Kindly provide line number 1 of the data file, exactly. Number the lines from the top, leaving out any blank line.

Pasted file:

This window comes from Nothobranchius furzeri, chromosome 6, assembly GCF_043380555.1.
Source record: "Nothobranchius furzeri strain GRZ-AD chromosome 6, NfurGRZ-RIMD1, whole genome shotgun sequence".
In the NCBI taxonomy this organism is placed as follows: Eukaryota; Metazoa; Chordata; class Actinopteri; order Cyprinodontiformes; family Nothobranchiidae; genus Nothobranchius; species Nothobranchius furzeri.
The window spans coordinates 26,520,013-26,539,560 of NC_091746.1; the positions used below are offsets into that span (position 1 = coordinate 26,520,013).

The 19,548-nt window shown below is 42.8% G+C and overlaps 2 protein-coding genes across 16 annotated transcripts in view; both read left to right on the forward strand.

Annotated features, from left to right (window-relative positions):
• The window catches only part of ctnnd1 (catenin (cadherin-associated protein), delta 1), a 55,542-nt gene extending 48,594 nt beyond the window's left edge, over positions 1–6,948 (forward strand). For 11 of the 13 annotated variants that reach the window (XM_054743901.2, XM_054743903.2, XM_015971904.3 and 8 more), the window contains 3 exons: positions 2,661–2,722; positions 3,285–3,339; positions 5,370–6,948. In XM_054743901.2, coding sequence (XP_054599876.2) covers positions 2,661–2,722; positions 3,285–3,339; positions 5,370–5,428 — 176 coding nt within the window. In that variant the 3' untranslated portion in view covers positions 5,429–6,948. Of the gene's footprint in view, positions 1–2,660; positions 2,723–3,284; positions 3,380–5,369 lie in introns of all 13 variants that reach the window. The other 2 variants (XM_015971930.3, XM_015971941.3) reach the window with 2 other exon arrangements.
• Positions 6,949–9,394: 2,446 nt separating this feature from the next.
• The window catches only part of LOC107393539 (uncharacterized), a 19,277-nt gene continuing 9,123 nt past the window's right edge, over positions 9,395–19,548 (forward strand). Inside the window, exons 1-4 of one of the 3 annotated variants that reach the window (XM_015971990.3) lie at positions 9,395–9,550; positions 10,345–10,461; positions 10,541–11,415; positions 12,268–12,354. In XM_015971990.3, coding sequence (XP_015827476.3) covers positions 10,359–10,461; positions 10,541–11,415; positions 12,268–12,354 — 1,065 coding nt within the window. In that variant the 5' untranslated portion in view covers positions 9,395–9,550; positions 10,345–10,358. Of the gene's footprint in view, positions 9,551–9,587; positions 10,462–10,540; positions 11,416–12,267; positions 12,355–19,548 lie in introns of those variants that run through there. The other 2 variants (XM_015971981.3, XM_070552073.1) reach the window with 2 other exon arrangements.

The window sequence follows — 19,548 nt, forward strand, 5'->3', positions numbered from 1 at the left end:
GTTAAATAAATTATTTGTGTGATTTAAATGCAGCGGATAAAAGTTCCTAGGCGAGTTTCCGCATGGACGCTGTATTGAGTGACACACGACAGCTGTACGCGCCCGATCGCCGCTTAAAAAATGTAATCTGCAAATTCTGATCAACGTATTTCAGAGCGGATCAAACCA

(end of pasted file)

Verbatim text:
This window comes from Nothobranchius furzeri, chromosome 6, assembly GCF_043380555.1.